The Knapp Road parcels, situated in an Agricultural-Residential District, will be designated as “east” and “west” and each will generate 5 megawatts of power.

July 16, 2019 - 9:15pm
posted by Mike Pettinella in news, GCASA, Batavia Town Planning Board, Borrego Solar Systems.

The Batavia Town Planning Board tonight set a public hearing for 7 p.m. Aug. 20 on an application by Borrego Solar Systems LLC, of Lowell, Mass., to install an 8.99 megawatt ground-mounted solar farm on Batavia Elba Townline Road, just west of Batavia Stafford Townline Road.

Emilie Flanagan, project developer for Borrego, and Marc Kenward, engineer for Erdman Anthony of Rochester, presented the plan for the 20.45-acre solar system to be built on land owned by Dan Underhill, a Batavia Town Board deputy supervisor.

Kenward said the project would consist of 43,355 solar panels placed in a fenced-in area of 19.94 acres with an additional half an acre to be used for an access driveway.

He said four utility poles will be needed – one more than usual since power will be supplied from across the road, which actually is in the Town of Stafford.

Flanagan emphasized that the panels will go on farm land that is in a valley and will be hidden by nearly 200 trees and landscaping to “have the least amount of impact as possible on neighboring homes.”

Kenward said engineers have made sure that the project meets or exceeds all Town of Batavia zoning codes and have received approval from the Genesee County Planning Board, which recommended that the 20-foot access driveway be eliminated or significantly reduced due to its impact upon the soil.

“We’re doing whatever the Town says we need to do,” Kenward noted. “It’s environmentally friendly; there needs to be little tree and stump removal and it will be enclosed by a 7-foot-high chain-link fence.”

He said glare studies showed that there will be no effect upon the (Genesee County) airport or on the ground.

The board also voted to seek lead agency status for a state environmental quality review.

Kenward said he hopes the permit process will be completed by September, setting the stage for construction over the winter.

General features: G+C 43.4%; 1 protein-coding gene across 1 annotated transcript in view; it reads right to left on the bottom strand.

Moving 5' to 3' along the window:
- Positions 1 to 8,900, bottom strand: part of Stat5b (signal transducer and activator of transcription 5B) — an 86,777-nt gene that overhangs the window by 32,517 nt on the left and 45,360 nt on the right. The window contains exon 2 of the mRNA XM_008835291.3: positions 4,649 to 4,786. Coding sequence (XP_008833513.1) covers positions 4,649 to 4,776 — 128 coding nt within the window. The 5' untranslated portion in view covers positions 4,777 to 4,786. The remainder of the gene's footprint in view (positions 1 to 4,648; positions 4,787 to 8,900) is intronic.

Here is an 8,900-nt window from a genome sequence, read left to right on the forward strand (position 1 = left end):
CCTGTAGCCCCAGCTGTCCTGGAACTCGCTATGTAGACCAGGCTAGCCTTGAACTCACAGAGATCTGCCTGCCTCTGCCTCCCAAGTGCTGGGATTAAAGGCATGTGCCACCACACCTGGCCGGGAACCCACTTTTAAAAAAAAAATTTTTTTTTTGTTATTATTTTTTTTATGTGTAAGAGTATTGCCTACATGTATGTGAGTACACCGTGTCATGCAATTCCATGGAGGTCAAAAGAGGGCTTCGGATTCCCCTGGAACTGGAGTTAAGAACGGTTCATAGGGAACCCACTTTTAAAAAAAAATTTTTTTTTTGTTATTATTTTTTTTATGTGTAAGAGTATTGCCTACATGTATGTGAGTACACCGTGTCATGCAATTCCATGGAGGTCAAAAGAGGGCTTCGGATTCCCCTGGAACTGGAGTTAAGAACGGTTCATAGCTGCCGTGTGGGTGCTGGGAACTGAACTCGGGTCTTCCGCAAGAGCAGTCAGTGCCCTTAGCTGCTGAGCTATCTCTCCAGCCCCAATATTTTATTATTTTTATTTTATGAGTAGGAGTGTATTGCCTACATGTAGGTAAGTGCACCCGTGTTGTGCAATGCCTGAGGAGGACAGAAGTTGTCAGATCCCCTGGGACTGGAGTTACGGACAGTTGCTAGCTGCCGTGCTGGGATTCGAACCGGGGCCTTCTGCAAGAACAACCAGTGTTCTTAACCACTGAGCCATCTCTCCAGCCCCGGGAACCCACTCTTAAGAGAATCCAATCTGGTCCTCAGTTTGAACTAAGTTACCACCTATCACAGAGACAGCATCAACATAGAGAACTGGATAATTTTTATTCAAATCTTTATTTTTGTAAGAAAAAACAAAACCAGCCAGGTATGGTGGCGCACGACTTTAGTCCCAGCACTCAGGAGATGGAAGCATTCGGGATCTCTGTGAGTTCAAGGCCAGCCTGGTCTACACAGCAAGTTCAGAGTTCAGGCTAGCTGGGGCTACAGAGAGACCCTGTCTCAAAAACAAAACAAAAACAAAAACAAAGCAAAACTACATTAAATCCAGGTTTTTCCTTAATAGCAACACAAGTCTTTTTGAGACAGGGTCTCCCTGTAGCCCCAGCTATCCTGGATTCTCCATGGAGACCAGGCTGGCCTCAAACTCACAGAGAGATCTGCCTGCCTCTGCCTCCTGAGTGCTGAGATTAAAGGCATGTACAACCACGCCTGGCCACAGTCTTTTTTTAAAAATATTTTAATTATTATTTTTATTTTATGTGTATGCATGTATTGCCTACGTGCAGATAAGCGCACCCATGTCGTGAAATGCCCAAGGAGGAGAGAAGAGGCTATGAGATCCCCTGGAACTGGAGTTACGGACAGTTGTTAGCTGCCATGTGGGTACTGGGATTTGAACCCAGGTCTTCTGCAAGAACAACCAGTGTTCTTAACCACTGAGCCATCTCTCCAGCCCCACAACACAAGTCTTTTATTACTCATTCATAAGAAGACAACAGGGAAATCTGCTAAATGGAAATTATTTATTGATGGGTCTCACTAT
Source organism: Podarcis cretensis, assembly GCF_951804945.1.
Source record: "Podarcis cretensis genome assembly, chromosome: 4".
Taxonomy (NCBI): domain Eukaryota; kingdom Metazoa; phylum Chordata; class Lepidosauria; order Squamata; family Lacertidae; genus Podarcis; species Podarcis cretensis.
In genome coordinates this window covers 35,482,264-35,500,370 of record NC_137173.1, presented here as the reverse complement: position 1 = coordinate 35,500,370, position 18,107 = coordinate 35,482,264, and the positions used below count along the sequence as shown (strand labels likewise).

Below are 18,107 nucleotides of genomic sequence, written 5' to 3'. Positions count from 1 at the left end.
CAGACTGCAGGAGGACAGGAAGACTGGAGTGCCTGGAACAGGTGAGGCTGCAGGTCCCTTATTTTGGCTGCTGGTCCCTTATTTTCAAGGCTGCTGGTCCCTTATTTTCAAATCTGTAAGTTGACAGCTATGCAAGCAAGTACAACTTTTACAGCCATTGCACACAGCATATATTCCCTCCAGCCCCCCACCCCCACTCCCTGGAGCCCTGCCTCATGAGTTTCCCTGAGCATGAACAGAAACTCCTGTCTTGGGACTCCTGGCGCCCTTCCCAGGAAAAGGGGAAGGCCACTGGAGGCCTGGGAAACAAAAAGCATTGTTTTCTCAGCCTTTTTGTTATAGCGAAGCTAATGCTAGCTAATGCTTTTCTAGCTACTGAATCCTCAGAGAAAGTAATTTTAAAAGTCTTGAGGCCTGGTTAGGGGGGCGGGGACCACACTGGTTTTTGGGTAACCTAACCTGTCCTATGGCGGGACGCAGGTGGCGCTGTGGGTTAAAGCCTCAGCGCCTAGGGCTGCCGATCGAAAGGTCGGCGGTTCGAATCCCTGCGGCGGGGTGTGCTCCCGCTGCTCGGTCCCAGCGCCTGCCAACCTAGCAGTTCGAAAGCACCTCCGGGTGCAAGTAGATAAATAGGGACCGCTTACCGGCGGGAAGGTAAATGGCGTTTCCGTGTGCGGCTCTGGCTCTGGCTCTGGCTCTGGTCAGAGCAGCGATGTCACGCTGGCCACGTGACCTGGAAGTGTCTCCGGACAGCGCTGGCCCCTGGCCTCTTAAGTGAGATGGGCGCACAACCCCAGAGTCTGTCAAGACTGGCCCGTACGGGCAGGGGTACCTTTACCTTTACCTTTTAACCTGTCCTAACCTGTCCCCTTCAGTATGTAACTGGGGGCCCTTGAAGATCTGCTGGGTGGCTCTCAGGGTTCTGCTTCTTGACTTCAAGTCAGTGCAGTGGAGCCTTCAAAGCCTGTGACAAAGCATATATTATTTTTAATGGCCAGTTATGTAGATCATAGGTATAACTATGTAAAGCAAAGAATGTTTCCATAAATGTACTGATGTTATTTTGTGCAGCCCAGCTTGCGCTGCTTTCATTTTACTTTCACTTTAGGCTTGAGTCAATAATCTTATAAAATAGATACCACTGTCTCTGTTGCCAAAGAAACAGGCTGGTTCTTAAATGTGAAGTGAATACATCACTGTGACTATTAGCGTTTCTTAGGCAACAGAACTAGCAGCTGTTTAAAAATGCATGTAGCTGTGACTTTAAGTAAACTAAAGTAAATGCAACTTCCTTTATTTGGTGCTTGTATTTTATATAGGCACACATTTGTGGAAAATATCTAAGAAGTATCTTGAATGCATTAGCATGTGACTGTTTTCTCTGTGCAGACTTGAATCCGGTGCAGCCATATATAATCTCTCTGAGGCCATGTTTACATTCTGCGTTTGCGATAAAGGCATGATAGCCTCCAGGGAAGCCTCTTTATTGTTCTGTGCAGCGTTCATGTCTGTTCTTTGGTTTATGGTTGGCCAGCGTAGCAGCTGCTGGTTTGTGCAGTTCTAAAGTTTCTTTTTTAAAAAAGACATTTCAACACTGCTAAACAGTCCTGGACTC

In recent weeks, Borrego received approvals for two other solar farms, both on West Main Street Road.

Flanagan, responding to a question about whether the community benefits from projects such as these, said Borrego’s systems are part of the Community Solar program.

“Two weeks ago, the governor (Andrew Cuomo) came out and said that the state has to achieve 70 percent renewable energy by 2030,” she said. “What we build are mid-scale power plants that push electricity back to the local grid. Residents can subscribe to the grid (through their power company) to get discounts.”

She also said benefits come to the Town through building permits and to the county through property taxes.

Owners of the property receive payments from solar companies such as Borrego over a 25-year period, while solar leasing companies profit from selling electricity usually at a lower rate than charged by a utility company and from municipal tax credits.

In other action, the planning board:

-- Approved a site plan review for six to 10 temporary vendor areas on the property of Batavia Starter at 3282 W. Main Street Road, just west of Wortendyke Road.

Owner Phil Hinrich told planners that he hopes to attract vendors – sellers of fruit and vegetables, crafts, antiques, etc. – to set up shop in front of his business on the weekends in hope of increasing his bottom line.

“I have space to put four vendors on one side and six on the other, with lots of room behind the building for parking,” he said. “My goal is to generate some extra money to cover taxes.”

His plan has been approved by the Genesee County Planning Board, pending Hinrich’s acquisition of a driveway permit through the state Department of Transportation. Hinrich said he already has the permit and plans to put up temporary “enter” and “exit” signs to ensure proper traffic flow.

Hinrich said he would like to open the vendor area to the public in the summer months until around Labor Day, but may not be able to get the venture off the ground until next year. Planners asked him to report back to them in the spring for an update on the project.

-- Set a public hearing for 7 p.m. Aug. 6 in connection with a special use permit by Genesee/Orleans Council on Alcoholism and Substance Abuse to develop an indoor recreation facility for recovering addicts at the former Bohn’s Restaurant site at 5258 Clinton Street Road.

Town Building Inspector Daniel Lang reported that the agency’s planned use for the building does fit into the town code since it is in a commercial zone.

He brought up the possibility of a reverse PILOT (payment in lieu of taxes) to the Town as a result of the property coming off the tax rolls.

GCASA was unsuccessful in finding a place in the City of Batavia as it was hit with opposition from residents and council members.

“Maybe we, too, will have some opposition,” said Planning Board Chairperson Kathy Jasinski. “We’ll find out.”

Both the solar farm and GCASA public hearings will take place at the Batavia Town Hall on West Main Street Road.

-- Approved the placement of three signs at Fresenius Kidney Care at 4189 Veterans Memorial Drive (near Home Depot).

Edward “Jay” Hurzy of Sign and Lighting Services Co. of Ontario (N.Y.) said three signs will be erected – one on the pole, one on the building and one (with a brick base) by the road.